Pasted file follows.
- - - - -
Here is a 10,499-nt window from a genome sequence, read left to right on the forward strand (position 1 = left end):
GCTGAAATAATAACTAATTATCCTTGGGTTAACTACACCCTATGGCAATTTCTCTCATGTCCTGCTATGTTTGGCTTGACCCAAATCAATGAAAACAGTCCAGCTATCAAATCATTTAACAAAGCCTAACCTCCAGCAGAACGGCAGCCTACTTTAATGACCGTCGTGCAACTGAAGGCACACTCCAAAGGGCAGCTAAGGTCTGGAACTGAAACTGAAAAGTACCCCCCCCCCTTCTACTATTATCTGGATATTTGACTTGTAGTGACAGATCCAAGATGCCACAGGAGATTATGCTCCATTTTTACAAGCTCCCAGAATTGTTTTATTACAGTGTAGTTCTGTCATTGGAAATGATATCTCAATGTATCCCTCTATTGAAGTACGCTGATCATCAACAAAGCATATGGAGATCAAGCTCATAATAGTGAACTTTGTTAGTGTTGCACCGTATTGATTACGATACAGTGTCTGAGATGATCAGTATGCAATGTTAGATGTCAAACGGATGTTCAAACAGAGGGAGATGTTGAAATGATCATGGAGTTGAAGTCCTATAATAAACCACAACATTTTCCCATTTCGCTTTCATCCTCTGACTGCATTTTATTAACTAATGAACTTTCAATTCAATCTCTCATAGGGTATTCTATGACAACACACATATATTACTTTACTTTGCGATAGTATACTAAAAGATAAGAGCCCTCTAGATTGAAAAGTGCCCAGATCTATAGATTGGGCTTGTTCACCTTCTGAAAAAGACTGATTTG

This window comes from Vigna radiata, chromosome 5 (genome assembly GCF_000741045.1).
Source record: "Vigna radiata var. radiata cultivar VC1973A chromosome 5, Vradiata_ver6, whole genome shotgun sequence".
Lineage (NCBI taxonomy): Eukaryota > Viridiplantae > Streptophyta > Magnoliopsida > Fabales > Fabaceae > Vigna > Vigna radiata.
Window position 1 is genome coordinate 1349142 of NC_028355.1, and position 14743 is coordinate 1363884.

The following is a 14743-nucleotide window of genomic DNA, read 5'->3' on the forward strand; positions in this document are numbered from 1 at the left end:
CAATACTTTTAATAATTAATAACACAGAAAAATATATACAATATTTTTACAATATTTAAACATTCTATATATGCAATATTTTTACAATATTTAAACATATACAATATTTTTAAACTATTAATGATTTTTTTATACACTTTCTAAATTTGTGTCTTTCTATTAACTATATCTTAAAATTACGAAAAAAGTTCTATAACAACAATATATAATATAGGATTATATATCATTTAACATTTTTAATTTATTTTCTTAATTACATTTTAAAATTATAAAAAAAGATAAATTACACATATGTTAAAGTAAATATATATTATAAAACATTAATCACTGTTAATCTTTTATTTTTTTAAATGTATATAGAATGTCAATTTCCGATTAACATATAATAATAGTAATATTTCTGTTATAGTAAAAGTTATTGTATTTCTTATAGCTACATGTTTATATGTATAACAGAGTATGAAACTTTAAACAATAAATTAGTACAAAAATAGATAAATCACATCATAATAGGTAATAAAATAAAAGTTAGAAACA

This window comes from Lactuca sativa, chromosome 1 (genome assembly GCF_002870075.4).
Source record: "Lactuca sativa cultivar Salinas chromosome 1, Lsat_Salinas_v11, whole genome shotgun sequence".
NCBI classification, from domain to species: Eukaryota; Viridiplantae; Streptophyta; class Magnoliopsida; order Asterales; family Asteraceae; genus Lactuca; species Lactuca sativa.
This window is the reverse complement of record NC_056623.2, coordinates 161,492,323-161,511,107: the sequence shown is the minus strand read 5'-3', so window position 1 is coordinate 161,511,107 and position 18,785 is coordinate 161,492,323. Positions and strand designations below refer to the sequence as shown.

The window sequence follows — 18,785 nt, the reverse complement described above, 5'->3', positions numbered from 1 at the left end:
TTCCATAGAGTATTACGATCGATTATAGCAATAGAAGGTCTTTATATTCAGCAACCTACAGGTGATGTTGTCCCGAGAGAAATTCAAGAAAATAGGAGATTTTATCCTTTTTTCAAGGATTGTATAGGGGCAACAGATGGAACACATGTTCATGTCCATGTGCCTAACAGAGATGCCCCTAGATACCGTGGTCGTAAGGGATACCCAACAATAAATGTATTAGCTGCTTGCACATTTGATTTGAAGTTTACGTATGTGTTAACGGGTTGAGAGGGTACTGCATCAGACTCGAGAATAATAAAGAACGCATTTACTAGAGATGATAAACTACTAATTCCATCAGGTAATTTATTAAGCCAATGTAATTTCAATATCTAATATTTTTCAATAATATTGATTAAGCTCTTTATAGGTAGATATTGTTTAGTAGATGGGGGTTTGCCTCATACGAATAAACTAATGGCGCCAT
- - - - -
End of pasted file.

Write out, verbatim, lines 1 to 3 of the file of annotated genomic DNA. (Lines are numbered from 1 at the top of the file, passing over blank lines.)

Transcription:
Here is a 10,499-nt window from a genome sequence, read left to right on the forward strand (position 1 = left end):
GCTGAAATAATAACTAATTATCCTTGGGTTAACTACACCCTATGGCAATTTCTCTCATGTCCTGCTATGTTTGGCTTGACCCAAATCAATGAAAACAGTCCAGCTATCAAATCATTTAACAAAGCCTAACCTCCAGCAGAACGGCAGCCTACTTTAATGACCGTCGTGCAACTGAAGGCACACTCCAAAGGGCAGCTAAGGTCTGGAACTGAAACTGAAAAGTACCCCCCCCCCTTCTACTATTATCTGGATATTTGACTTGTAGTGACAGATCCAAGATGCCACAGGAGATTATGCTCCATTTTTACAAGCTCCCAGAATTGTTTTATTACAGTGTAGTTCTGTCATTGGAAATGATATCTCAATGTATCCCTCTATTGAAGTACGCTGATCATCAACAAAGCATATGGAGATCAAGCTCATAATAGTGAACTTTGTTAGTGTTGCACCGTATTGATTACGATACAGTGTCTGAGATGATCAGTATGCAATGTTAGATGTCAAACGGATGTTCAAACAGAGGGAGATGTTGAAATGATCATGGAGTTGAAGTCCTATAATAAACCACAACATTTTCCCATTTCGCTTTCATCCTCTGACTGCATTTTATTAACTAATGAACTTTCAATTCAATCTCTCATAGGGTATTCTATGACAACACACATATATTACTTTACTTTGCGATAGTATACTAAAAGATAAGAGCCCTCTAGATTGAAAAGTGCCCAGATCTATAGATTGGGCTTGTTCACCTTCTGAAAAAGACTGATTTG

This window comes from Vigna radiata, chromosome 5 (genome assembly GCF_000741045.1).